Twins help social scientists suss out the effects of environmental differences, like marital status, in studying health. Thomas Quine, Flickr CC

Marriage and the Genetic Risk of Depression

In other stress and depression news, a new study uses data on twins to investigate genetic and environmental effects on mental health. Genetic effects refer to an association between perceived stress and depressive symptoms generated by some inherited disorder, while environmental effects refer to effects of perceived stress when controlling for genetic effects. Christopher Beam, writing in the Journal of Health and Social Behavior, reports that being married significantly reduces genetic effects of perceived stress on depressive symptoms in the case of female twins.

Because twins share certain environmental experiences (such as parents and child-rearing styles) and genetic factors (in the case of identical twins), differences between them can be attributed to non-shared environmental experiences, such as marital status. Thus, Beam and colleagues measured the correlations between perceived stress and depressive symptoms among about 1,600 twin pairs sampled from the University of Washington Twin Registry. The most significant finding was that stress-induced depressive symptoms due to genetic effects were least pronounced among married women. That is, some people seem to have genetic predisposition to become depressed in response to stress, but that association was mitigated by being married.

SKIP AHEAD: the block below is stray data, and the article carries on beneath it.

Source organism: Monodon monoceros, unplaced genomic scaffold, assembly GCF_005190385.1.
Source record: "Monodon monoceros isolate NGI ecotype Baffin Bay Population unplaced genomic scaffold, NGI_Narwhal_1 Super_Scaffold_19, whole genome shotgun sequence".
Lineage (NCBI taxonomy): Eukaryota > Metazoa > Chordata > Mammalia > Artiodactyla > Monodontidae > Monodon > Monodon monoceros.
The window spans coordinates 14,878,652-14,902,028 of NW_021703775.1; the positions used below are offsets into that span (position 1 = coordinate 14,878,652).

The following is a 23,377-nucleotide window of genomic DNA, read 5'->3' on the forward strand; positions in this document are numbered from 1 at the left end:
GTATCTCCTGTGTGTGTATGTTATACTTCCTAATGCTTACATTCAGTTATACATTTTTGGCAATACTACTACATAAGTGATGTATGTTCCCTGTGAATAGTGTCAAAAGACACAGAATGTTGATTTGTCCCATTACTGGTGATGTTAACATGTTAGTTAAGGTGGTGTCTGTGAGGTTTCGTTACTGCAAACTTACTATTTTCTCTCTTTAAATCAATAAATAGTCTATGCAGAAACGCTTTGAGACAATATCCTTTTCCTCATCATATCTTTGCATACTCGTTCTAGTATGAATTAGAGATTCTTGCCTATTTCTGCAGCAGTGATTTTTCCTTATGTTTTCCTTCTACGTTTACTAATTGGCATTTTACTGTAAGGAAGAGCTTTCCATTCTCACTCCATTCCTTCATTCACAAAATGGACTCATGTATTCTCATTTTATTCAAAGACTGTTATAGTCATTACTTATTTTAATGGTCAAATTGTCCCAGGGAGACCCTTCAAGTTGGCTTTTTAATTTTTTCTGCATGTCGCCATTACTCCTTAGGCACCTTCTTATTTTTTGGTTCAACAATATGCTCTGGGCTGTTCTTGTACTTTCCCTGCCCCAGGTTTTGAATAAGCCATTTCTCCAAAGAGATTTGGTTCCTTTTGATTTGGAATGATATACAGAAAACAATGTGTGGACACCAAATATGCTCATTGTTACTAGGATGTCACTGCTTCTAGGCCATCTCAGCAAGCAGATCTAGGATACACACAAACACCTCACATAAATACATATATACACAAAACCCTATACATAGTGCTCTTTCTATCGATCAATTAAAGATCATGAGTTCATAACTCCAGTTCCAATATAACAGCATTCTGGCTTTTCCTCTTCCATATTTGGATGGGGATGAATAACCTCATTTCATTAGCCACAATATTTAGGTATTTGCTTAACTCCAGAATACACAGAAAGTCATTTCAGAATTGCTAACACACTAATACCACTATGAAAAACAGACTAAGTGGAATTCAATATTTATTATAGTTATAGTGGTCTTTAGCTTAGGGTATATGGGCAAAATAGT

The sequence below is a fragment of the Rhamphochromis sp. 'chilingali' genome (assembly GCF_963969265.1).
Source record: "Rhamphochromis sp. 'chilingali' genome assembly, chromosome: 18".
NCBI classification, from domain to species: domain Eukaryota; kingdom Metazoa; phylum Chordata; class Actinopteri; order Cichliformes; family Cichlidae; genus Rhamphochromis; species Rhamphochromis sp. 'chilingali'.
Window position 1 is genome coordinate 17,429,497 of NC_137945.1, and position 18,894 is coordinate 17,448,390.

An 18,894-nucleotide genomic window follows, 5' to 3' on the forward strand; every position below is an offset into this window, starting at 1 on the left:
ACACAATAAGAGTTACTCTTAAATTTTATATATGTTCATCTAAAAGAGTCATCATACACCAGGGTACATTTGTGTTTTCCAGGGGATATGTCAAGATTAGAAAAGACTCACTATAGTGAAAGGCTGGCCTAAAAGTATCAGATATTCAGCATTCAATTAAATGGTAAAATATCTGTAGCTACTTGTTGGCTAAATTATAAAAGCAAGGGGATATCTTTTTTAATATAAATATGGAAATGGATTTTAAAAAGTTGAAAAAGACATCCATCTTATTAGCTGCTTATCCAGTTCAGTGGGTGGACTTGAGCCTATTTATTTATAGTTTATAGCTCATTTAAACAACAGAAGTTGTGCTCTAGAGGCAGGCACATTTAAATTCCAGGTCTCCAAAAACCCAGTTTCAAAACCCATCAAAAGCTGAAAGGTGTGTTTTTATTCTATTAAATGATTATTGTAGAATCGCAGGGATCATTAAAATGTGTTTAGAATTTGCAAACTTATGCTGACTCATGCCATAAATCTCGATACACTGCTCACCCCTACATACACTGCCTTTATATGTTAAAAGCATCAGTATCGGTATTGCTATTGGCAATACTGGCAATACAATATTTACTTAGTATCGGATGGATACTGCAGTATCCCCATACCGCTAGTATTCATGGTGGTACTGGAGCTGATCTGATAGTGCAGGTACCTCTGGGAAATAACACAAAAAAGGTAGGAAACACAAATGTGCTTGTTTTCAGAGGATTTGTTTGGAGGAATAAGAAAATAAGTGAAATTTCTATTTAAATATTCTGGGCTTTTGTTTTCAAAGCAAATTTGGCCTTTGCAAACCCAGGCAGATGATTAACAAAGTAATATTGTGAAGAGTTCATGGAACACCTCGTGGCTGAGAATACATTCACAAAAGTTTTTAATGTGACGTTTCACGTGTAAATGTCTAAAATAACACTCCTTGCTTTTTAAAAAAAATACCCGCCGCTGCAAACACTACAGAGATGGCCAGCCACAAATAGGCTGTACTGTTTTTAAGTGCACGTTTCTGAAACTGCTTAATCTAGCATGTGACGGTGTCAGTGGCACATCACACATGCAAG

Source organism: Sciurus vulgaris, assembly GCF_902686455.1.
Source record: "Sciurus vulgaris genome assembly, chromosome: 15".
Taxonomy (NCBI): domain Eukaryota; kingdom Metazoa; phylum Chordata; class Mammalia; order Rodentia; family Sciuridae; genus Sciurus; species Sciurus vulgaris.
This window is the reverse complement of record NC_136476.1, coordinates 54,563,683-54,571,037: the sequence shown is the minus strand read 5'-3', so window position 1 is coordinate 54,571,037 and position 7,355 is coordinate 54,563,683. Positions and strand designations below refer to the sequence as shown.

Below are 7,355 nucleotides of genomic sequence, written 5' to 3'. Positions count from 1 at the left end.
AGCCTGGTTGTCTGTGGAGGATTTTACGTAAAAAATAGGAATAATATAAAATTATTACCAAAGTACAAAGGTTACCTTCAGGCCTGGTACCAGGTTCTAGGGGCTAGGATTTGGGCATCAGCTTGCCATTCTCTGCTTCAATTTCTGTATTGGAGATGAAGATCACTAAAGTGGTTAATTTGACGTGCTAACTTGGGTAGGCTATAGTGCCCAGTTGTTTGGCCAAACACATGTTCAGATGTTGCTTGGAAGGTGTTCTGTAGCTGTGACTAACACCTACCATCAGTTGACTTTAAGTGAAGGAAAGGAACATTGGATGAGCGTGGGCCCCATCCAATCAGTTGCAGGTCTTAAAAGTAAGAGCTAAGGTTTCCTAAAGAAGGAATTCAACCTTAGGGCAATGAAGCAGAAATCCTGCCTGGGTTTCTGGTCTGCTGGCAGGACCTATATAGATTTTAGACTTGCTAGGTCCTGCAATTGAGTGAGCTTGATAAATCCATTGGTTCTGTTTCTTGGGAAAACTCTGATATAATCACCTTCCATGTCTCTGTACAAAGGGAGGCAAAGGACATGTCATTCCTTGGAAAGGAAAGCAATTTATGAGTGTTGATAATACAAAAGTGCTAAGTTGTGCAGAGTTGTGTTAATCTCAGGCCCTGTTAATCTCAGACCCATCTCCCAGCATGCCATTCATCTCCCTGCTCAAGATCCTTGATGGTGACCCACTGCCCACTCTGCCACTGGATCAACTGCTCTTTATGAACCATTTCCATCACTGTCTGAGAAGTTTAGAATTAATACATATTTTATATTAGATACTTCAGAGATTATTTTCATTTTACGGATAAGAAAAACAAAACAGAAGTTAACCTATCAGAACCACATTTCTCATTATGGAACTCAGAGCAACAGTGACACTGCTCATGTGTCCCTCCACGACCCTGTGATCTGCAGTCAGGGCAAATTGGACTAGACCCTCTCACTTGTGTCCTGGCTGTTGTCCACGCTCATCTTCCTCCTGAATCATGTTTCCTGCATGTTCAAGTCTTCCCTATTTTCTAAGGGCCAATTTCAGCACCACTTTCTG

The researchers attribute this pattern to marital support buffering stress, but it might not be that simple. They also suggest there might be a “trade-off between partner access and quality of partner support” for women. While being married may reduce the heritability of stress-induced depression, an intimate relationship comes with its own stressors as well. Perceiving these stressors as more critical could be brought on by a lack of good-quality partner support. Meanwhile, never-married women might be more vulnerable to genetically stress-induced depression, but their social support networks might be more consistent and protective, as they don’t have to worry about fluctuations in partner quality.